The United manager wasn't wrong—Vidic went on to captain United and has made just under 300 appearances for the side. He can count five league titles, three League Cups and the Champions League among his collection of silverware.
Michael Essien comes in as a close second. Chelsea, who were awash with new money from owner Roman Abramovich, were buying legions of new players—including the Ghanaian international.
When he made the switch from Lyon to Chelsea, Essien became the most expensive African player in history. He made over 250 appearances for the Blues and was, at one time, one of the most complete midfielders in Europe before injury started to hamper his career.
Four FA Cups, a Champions League trophy, and two Premier League titles are just a few of the honours Essien amassed at Stamford Bridge.
Edwin van der Sar also deserves a mention as one of the best transfers of the season—certainly one of Sir Alex Ferguson's best signings of the past decade. The Dutchman finally filled the void left by Peter Schmeichel's departure in 1999, and he has a bulging trophy cabinet to show for it.
Mikel Arteta also made quite the impact when he signed for Everton in 2005/06. The former Rangers and Real Sociedad man joined the Toffees for just £2.8 million, as reported by Dominic Fifield in the Guardian, and became a crowd favourite at Goodison Park.
The Spaniard does not have any silverware to show for his time on Merseyside but his creativity was key in getting the side within a whisker of Champions League qualification. Arteta's performances saw him voted as Fan and Players' Player of the Season in his first term with the club, as seen on Evertonfc.com.
No matter what you think of Ashley Cole, Chelsea's acquisition of the left-back for £5 million (plus William Gallas to Arsenal) was a superb piece of business in 2006.
Considered by many as one of the best full-backs of his generation, Cole has made well over 300 appearances for the Blues, where he has won a considerable amount of silverware, including four FA Cups, the Champions League, Europa League and Premier League.
Cole, now 33, has only just started slowing down after spending almost eight years at Chelsea.
Regardless of recent inconsistencies in his form, Manchester City goalkeeper Joe Hart is still considered one of the top-flight's best.
His move from Shrewsbury Town to Manchester in 2006 was quite the coup—the then-England under-19 international costing just £600,000.
As he's matured, Hart has established himself as a top-class keeper and has been a key part in City's revival of recent years.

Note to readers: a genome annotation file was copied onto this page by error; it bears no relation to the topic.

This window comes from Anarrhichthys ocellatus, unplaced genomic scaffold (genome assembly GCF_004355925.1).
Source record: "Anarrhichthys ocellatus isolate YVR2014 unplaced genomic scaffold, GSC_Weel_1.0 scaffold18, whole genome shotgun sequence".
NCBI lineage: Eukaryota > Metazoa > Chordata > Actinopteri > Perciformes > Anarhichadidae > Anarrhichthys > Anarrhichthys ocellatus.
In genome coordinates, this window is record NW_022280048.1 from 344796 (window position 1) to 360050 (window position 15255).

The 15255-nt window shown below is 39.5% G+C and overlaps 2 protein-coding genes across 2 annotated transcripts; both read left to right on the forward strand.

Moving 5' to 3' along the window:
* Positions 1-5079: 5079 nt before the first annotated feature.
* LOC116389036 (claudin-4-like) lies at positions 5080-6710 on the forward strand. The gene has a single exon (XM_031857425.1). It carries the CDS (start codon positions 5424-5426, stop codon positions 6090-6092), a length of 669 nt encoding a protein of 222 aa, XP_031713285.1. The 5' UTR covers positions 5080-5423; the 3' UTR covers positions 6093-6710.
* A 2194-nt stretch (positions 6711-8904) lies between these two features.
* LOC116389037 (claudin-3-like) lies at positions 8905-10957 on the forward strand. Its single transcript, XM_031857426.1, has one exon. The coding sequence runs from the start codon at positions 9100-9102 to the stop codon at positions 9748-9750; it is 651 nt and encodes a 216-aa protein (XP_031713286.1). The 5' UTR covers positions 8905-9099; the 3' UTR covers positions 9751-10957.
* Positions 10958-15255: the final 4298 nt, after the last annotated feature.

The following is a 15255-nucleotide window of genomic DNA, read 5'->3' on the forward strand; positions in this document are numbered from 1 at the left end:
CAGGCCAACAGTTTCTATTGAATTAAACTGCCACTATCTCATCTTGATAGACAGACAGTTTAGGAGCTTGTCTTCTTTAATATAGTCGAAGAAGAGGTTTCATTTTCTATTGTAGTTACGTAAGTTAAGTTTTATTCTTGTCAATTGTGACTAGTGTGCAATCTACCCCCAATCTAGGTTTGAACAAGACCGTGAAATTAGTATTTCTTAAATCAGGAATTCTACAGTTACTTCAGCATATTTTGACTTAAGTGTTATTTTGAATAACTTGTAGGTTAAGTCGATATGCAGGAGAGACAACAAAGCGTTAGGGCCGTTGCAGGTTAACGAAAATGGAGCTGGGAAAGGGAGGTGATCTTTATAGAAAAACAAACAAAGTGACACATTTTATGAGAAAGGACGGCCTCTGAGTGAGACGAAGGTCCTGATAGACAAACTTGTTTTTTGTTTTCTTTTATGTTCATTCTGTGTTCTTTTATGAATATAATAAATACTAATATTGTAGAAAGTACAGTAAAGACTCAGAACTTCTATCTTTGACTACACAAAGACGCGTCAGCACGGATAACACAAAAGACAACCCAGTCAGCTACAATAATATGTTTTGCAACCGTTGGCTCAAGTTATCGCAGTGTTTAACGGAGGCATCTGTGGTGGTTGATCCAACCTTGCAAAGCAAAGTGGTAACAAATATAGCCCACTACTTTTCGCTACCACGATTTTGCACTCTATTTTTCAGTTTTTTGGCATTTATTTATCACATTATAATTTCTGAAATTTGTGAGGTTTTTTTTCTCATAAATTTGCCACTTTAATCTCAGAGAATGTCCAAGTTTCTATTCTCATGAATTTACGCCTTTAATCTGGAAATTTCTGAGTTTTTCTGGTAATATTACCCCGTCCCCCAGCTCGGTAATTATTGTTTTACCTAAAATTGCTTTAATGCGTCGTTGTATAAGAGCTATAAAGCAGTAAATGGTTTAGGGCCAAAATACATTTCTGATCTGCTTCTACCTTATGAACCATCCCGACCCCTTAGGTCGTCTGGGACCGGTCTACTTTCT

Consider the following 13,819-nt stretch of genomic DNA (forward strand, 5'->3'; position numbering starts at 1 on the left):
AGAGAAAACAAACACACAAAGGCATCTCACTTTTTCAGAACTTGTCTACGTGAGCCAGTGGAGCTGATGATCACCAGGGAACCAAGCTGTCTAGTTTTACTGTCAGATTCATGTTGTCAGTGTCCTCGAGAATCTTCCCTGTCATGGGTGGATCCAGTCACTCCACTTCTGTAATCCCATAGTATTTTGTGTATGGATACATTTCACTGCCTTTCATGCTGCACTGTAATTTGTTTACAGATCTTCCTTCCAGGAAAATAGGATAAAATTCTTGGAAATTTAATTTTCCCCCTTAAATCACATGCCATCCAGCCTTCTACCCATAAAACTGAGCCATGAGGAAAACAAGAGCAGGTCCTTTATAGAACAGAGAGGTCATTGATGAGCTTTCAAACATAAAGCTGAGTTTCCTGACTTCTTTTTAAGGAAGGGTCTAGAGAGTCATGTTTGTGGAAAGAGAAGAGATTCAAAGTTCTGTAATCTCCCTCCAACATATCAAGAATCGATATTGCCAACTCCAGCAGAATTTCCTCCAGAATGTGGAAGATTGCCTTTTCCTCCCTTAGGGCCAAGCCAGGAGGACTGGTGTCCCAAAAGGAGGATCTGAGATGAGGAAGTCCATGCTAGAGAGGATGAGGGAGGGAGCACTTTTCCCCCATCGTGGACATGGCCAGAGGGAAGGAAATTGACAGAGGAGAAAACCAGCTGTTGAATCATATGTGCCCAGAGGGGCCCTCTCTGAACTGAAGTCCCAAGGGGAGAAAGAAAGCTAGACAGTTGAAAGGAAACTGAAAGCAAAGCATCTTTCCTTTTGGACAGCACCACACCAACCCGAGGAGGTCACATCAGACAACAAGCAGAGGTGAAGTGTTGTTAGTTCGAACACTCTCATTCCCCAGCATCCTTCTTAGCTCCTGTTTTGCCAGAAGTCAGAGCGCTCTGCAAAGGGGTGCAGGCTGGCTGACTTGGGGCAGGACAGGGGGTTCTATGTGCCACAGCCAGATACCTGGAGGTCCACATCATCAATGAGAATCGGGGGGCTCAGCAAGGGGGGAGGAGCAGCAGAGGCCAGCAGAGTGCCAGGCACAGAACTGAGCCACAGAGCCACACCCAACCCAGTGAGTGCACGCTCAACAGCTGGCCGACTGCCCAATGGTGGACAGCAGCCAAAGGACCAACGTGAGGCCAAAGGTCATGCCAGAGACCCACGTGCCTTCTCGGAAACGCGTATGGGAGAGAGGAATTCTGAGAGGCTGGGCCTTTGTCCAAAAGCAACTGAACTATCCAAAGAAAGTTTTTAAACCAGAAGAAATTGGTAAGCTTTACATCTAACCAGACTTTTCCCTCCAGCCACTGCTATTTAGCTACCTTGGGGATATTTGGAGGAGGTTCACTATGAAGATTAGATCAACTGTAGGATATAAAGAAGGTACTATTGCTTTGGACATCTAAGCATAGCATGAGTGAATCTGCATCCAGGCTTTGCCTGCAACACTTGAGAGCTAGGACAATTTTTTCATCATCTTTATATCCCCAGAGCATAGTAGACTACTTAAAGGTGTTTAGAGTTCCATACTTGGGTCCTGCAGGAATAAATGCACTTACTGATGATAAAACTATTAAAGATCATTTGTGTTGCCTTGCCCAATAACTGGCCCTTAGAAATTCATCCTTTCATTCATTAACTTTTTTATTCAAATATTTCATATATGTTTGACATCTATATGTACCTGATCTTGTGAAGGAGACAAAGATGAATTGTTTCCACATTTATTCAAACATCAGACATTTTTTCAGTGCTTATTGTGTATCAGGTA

Carlos Tevez must also be considered as one of the signings of the season. It was West Ham who brought the striker to the Premier League from Corinthians, along with Argentina teammate Javier Mascherano.
Tevez may not have won silverware with the Hammers but his goal—scored in a 1-0 win against Manchester United on the final day of the 2006/07 season—kept the London side in the Premier League. Tevez went on to play for United, City and now Juventus.
Fernando Torres' first season in English football was nothing short of spectacular.
Rafa Benitez signed the striker in the summer of 2007, for a fee in the region of £20 million. The 23-year-old Spaniard took no time to settle in, scoring 33 goals (in all competitions) in his debut campaign.
The following season he came third—behind Lionel Messi and Cristiano Ronaldo—in FIFA's World Player of the Year awards and in January 2011, he was sold to Chelsea for the princely sum of £50 million.
Despite his transfer to Stamford Bridge, Torres will always be held in very high regard at Anfield.
Tottenham Hotspur signed a 17-year-old Gareth Bale from Southampton in 2007. The Welshman didn't make an immediate impact at White Hart Lane but went on to become one of Spurs' most important players in recent seasons—helping the club to its highest-ever points tally in 2012/13.
Bale made Torres' Chelsea transfer look like small-fry when he put pen to paper with Real Madrid last summer, to the tune of £85.3 million.
Everton fans would point towards the 2007 arrival of Leighton Baines as one of their best signings in recent years. Almost into his seventh year at the club, the unassuming left-back has made 260 appearances for the Toffees, scoring 25 goals along the way.